Getting here from there

The big trip to the UK looms. It's my first and I'm greatly looking forward to it -- all the more so because I have long been fascinated by the place and its history. Although I can't say it was always my plan to do a PhD in British military aviation history, looking back, there were some clues:

Hawker Hurricane

Go ahead and laugh! This is a drawing I did when I was 9 or 10. It shows a Hawker Hurricane,1 specifically PZ865, "The Last of the Many", the final production unit. I proudly showed it to our neighbour across the road, who (as I recall) had been in the air force in the war (which back then, meant the Second World War). All I can remember of his reaction was that he said the nose was too long for a Hurricane, and well, he was right :)

I used to draw a lot when I was a kid. Later on it was mostly spaceships and robots, but at this stage there were more aeroplanes than anything else. They were mostly from the Second World War and, aside from a few German adversaries in the background, they're all British. Not Australian, and certainly not American. This was a definite bias on my part: I was also a keen (if inept) maker of model aeroplanes, and when I was given a model of perhaps the greatest fighter of the war, the North American P-51 Mustang, I did not hesitate to stick the RAF decals on it instead of the USAAF ones.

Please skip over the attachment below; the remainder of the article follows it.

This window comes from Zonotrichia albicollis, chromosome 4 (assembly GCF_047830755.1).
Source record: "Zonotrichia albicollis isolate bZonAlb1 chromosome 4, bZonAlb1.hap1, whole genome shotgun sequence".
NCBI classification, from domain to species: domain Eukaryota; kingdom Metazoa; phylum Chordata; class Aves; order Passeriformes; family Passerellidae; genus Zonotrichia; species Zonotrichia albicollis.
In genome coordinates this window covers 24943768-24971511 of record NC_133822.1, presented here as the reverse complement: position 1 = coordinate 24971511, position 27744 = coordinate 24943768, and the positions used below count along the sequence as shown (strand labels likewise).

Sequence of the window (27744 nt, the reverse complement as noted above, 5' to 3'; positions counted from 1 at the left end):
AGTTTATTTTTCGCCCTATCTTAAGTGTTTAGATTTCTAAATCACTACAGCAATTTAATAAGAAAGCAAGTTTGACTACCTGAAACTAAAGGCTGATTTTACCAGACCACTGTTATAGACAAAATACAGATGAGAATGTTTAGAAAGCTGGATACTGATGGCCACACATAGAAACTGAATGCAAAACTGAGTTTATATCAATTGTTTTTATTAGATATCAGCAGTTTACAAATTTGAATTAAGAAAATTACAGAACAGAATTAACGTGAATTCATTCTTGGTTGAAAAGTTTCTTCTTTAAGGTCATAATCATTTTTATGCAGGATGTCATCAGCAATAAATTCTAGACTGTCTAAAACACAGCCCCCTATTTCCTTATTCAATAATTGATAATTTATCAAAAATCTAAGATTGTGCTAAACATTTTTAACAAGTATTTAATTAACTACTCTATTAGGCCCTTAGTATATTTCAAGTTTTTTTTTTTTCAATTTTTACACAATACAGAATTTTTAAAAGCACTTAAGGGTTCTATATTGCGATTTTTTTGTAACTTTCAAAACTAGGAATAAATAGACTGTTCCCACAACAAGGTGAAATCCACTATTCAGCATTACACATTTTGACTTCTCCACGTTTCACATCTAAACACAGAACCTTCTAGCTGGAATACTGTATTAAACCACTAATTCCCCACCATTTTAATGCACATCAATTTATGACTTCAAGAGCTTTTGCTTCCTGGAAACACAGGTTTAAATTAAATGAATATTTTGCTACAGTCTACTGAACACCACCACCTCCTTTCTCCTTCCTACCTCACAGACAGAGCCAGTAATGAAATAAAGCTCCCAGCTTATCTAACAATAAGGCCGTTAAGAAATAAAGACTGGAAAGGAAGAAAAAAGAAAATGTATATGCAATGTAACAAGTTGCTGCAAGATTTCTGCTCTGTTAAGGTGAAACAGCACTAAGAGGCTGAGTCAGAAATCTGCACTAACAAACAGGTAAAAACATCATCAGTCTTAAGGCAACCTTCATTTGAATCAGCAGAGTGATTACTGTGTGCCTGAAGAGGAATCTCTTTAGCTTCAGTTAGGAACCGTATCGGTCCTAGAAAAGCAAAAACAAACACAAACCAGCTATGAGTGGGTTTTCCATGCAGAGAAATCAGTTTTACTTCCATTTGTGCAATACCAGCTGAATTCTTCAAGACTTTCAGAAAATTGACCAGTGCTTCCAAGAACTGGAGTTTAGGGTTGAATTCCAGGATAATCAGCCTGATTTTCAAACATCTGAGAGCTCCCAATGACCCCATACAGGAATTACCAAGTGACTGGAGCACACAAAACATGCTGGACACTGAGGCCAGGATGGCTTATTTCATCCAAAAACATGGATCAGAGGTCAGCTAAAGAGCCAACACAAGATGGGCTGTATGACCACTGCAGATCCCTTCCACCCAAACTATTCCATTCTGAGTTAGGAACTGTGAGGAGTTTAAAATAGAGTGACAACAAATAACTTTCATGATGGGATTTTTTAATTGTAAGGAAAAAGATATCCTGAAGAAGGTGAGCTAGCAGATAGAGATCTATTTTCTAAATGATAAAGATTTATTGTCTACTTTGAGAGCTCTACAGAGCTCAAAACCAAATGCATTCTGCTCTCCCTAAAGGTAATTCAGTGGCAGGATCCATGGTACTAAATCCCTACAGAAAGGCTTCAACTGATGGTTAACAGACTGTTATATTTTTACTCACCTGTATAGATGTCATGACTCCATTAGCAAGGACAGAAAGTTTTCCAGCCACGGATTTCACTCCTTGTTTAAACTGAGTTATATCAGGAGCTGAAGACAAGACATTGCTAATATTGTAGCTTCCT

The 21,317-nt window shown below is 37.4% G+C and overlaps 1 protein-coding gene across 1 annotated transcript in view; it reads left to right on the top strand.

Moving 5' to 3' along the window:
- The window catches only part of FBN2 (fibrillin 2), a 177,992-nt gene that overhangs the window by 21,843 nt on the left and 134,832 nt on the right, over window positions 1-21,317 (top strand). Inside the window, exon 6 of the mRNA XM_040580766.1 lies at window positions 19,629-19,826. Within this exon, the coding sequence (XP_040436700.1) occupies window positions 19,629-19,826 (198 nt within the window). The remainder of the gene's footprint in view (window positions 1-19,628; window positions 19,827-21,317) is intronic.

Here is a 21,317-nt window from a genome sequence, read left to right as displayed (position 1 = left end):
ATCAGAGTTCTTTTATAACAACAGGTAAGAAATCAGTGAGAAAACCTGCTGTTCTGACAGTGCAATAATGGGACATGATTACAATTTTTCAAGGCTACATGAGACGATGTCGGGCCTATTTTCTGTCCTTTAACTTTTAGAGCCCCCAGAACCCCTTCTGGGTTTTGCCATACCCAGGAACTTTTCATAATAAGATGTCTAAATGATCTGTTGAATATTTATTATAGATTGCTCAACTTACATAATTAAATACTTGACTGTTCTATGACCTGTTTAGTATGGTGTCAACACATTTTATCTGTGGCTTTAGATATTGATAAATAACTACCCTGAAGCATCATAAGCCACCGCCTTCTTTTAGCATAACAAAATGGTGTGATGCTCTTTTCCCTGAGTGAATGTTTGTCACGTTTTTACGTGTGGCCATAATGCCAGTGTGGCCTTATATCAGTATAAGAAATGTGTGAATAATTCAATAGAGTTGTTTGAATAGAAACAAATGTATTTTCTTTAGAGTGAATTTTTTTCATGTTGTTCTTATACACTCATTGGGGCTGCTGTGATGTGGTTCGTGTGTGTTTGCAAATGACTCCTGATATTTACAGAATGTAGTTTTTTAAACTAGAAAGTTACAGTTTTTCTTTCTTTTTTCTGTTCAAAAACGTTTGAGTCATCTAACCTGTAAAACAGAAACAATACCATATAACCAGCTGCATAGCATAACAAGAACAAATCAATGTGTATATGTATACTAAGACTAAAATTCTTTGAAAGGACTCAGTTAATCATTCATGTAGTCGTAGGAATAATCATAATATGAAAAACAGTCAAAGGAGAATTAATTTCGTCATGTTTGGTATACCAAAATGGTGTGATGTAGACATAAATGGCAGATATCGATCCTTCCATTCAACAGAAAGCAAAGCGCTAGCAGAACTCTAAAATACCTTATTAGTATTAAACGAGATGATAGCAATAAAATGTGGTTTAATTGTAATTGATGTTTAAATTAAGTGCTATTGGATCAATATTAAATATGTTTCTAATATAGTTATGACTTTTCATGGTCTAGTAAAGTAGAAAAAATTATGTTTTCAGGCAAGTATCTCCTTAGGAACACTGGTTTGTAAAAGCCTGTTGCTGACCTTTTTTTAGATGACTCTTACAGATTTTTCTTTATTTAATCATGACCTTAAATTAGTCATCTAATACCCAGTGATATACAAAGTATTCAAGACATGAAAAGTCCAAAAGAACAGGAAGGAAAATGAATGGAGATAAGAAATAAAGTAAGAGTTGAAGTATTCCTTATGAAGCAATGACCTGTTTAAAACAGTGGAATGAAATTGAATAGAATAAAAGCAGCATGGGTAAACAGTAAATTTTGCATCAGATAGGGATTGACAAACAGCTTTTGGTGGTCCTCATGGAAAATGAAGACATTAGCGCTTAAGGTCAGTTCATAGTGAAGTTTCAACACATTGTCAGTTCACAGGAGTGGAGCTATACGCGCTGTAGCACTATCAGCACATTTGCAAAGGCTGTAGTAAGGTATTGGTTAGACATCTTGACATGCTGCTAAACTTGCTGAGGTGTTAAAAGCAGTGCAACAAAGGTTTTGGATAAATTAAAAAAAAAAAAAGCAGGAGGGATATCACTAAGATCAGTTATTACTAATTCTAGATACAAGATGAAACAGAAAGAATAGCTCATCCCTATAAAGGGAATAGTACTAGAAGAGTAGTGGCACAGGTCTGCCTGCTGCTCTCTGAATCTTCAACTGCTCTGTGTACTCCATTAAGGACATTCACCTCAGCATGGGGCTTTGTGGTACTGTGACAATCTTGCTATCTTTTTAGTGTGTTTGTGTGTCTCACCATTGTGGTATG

So why was I so pro-British?2 One big part of it must have been finding Paul Brickhill's biography of Douglas Bader, Reach for the Sky (1954), on my grandfather's bookshelf. I must have read it a dozen times or more. Of course the story of Bader's triumph over the loss of his legs was inspiring, but the part I loved best was about the Battle of Britain itself. The gallant few against the enemy hordes. Dorniers and Hurricanes, Duxford and North Weald, Hugh Dundas and Denis Crowley-Milling. I didn't understand it all but trying to work it out was part of the fun. And I definitely understood that the Brits were the goodies and Jerry the baddies.

So I grew up barracking for the British. This is probably a bit strange in Australia today, and perhaps requires some explanation, because Britain is nowhere near as important to us as it once was, on almost any measure you care to name. I knew they were on our side in the war, and probably had some vague idea that there was some sort of close relationship between Australia and the British going back to Captain Cook. I grew up in a smallish country town, and I suspect there was a residual affection for Britain there which disappeared much earlier in the more cosmopolitan cities. (When we moved down to Melbourne a few years later, nobody I knew cared about the war, much less 242 Squadron -- which is when I turned to drawing spaceships.) But there was another, more important source of my Anglophilia: television. At this time -- the early 1980s -- there were many more British television shows airing in Australia that there are today, or at least it seems that way to me. British sitcoms, in particular, were common even on commercial channels, where today they are not to be found at all. (I don't exactly miss shows of the calibre of Love Thy Neighbour, but what about something that's actually good, like Spaced?) They only show American sitcoms now (Australian ones are almost never worth watching), which is perhaps surprising given that the Australian sense of humour supposedly has more in common with the British equivalent than the American.